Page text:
Investment Banking to Sales at a Tech Start-Up: Do Deals and Make Bank Without Ever Staring at Excel Again?
Can you use Excel to kill someone?
But it can definitely make you want to kill yourself.
Or at least think about quitting as you pull yet another all-nighter to finish yet another “urgent” model.
If that’s you, the finance industry is probably not for you.
But you might still like working on deals in a fast-paced environment.
Sales gets a bad reputation because people hear the word and immediately think of Glengarry Glen Ross, or pushy car salesmen.
But selling software to enterprise customers is a completely different ball game.
And it’s a great opportunity to get paid well, work in a team you like, and spend your time talking to people rather than staring at spreadsheets.
If you find a good enough role, you might even turn down multiple PE and HF offers to accept it – like our interviewee did:
How to Turn Down Multiple Private Equity and Hedge Fund Offers and Live to Tell the Tale
Q: Before we get started, can you give us a quick run-down of your background and the career changes you made?
I went to a top school, entered banking when the economy was good to gain the skill set and exit opportunities, and then I worked in a few different groups in IB, such as financial sponsors, leveraged finance, real estate, and distressed debt.
But I grew bored with the financial modeling and technical aspects quickly, so I knew I wouldn’t stay in finance for the long-term.
At first, I tried to “fix” this by moving into a distressed debt group, but the novelty value wore off.
I also won a few PE offers, but I was tired of building models and writing documents after 4 years of doing it in banking.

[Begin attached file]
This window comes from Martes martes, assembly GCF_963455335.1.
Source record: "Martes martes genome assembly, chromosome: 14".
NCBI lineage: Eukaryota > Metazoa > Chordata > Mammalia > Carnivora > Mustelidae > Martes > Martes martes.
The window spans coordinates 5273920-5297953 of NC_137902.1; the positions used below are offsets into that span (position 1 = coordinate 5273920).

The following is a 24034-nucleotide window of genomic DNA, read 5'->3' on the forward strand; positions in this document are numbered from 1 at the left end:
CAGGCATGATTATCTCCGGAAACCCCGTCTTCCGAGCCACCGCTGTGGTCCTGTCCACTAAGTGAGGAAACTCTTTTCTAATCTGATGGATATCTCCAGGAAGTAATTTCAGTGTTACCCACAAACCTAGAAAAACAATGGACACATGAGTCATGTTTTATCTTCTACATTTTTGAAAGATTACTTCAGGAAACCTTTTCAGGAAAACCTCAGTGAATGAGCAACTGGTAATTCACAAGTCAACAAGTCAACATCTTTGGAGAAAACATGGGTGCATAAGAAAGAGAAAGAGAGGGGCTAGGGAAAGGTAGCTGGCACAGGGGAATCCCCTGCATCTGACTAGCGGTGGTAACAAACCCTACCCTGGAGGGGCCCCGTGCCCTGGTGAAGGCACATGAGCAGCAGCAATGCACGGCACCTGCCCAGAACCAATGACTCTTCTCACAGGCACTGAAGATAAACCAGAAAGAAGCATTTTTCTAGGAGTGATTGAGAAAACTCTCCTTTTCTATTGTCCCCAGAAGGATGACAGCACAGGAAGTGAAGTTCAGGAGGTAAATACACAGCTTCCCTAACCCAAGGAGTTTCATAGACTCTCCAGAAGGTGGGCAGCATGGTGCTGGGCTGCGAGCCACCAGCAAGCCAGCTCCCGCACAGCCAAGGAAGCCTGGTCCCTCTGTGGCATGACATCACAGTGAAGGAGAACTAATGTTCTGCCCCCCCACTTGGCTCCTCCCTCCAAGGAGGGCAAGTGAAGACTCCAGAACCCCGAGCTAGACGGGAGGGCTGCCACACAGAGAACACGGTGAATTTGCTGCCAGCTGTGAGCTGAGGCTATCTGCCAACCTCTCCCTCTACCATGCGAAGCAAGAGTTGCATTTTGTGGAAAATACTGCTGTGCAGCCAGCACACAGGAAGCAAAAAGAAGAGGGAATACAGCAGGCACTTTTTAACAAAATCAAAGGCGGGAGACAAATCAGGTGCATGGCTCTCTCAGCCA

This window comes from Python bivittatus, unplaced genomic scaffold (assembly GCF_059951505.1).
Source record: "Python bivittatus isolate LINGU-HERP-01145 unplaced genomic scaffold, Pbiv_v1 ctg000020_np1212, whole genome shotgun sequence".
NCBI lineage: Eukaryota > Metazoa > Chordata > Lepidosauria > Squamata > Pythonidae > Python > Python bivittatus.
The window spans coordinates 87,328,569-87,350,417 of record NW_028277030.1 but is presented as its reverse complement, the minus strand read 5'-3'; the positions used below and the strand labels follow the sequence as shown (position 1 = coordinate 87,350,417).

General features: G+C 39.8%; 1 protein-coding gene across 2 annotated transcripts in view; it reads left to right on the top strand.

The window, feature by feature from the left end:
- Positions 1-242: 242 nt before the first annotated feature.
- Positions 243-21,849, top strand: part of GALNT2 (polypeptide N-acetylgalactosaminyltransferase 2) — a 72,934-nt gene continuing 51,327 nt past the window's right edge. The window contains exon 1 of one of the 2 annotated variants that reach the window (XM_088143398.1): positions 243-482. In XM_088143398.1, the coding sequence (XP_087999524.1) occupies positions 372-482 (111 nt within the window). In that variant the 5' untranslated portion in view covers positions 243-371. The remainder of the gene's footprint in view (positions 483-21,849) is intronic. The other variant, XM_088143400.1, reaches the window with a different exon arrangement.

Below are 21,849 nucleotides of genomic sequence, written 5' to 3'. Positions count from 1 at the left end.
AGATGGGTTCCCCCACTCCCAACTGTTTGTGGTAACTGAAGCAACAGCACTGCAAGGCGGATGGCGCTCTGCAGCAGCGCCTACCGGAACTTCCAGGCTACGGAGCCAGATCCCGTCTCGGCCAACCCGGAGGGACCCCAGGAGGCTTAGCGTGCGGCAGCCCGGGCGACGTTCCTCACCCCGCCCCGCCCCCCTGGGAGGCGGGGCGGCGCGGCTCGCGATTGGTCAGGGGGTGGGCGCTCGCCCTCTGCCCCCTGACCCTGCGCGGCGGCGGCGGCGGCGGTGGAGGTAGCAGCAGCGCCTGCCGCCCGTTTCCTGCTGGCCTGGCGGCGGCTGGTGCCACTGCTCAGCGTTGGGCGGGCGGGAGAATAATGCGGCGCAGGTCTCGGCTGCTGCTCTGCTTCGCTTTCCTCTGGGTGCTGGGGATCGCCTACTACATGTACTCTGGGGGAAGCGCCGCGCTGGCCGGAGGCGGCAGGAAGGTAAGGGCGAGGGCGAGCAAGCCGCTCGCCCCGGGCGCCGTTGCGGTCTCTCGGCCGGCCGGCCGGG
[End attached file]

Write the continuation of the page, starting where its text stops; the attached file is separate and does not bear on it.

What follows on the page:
So I pressed the “reset” button and went to business school instead. I figured it would give me time to think about what I really wanted to do, plus a lot of networking opportunities.
I realized that I wanted to work at a company that produces a real good or service, as opposed to a finance firm, which just provides capital or advisory services.
And I knew that tech start-ups are always looking for hungry, driven people, so I started looking for opportunities there.
I networked like crazy (over 60 informational interviews and meetings), and ended up joining the sales team at Skytree before moving to Clarizen (a cloud-based project management software company).
Aren’t those more common for former bankers?
A: Yes, they are… but there are some downsides to those.
First off, at a normal company finance is more of a support function.
It’s not like IB/PE/HF where you’re on the front lines generating revenue with your skill set.
So not only are you still doing a lot of Excel work, but you’re more of a bean-counter than a deal-maker.
Strategy was somewhat interesting, but it relied more on analysis (and over-analysis…) and internal decisions, and I enjoyed talking to people and doing deals more.
Finally, relatively few people move from finance and strategy roles into CEO positions.
One of my long-term goals is to rise through the ranks and reach that level, and I felt that sales would be a better way to get there.
Q: Those are some great points – the fact that finance roles are “support functions” at normal companies often gets lost.